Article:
Every four years, the run-up to the presidential election is described as the “silly season” of politics. That description seems particularly apt this time around.
For the past week, presumptive Republican nominee Mitt Romney has come under fire about exactly when he left Bain Capital, the company he founded. Romney has long said he left in February 1999, but documents uncovered by the Washington Post suggest otherwise. Papers filed with the Security and Exchange Commission bear Romney’s signature until 2002 and describe him as the company’s chief executive, managing partner and sole shareholder.
Why is it important when he left? Because Romney has made his history with Bain one of the cornerstones of his campaign, taking credit for the company’s successes, but saying he was no longer around when the company engaged in practices many voters may find to be unpalatable, such as laying off American workers in favor of those overseas or investing in Stericycle, a medical waste company that, among other services, offered disposal of aborted fetuses.
In response, Romney went on a blitzkrieg media tour Friday evening, saying he remained with Bain “on paper” from 1999 to 2002, but had no control over day-to-day activities of the company. He also used the opportunity to call on President Obama’s campaign to apologize for making an issue of the distinction.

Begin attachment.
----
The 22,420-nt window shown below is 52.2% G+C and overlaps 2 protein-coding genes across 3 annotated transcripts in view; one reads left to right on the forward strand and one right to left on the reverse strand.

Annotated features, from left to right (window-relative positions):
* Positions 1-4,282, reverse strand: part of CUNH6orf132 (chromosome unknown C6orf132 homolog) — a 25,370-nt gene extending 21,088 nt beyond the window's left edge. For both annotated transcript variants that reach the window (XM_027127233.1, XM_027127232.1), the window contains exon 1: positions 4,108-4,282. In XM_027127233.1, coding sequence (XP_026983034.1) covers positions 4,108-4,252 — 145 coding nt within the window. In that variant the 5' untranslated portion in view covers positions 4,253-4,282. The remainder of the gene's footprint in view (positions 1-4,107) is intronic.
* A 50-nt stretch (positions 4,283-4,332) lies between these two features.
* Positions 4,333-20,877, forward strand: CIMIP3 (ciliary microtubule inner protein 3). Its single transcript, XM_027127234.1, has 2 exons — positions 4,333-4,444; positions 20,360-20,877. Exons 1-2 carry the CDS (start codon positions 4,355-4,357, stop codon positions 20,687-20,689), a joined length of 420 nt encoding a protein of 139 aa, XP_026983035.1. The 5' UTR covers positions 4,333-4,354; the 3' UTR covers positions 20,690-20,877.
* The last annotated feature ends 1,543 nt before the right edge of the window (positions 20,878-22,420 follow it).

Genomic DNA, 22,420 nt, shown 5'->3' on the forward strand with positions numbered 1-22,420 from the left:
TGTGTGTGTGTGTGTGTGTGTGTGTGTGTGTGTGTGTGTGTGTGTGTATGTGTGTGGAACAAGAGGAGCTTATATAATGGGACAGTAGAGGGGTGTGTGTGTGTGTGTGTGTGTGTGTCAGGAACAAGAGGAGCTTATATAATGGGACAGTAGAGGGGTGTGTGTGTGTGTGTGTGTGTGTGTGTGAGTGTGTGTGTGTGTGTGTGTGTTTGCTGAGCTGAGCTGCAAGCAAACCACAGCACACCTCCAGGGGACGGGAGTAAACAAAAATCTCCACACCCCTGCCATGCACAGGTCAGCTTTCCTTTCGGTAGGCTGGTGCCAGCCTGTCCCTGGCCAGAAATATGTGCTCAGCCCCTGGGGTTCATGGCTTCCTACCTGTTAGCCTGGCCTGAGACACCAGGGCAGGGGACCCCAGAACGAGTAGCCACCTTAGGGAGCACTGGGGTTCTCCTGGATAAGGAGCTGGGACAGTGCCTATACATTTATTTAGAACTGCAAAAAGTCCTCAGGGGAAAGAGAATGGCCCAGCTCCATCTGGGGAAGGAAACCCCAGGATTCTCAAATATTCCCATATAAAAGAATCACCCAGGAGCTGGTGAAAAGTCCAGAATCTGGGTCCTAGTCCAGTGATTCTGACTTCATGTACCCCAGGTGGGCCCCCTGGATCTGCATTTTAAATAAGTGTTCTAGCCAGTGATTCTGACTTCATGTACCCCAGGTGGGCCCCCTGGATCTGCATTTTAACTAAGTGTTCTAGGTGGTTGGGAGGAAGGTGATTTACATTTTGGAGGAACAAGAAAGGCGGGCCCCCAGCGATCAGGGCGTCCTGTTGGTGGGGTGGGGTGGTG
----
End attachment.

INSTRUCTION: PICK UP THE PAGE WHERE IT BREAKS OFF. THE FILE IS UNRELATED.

But without corroboration, Romney’s declarations are not likely to quell the issue. Right now, Romney is fueling the attacks he faces by refusing to make public tax returns and business records that would settle the issue, once and for all. By refusing to do so, he is only furthering speculation that he has something to hide.
Over the last 40 years, it has been routine for presidential candidates to provide multiple years of tax returns, but Romney so far has offered only one. Most Americans have to disclose more financial information when they are trying to buy a house. Romney should understand that voters want to know more about him, as he makes his bid to move into the White House.
If Romney is afraid his tax returns would disclose something voters might not like, he needs to understand remaining secretive about them will only lead to speculation that in all likelihood is far worse than reality.
The best advice we can offer Romney is that he should release the information now and explain anything that might be called into question, so that the presidential campaign can move forward with a discussion about the nation’s future, rather than speculation about his past.
— The Floyd County Times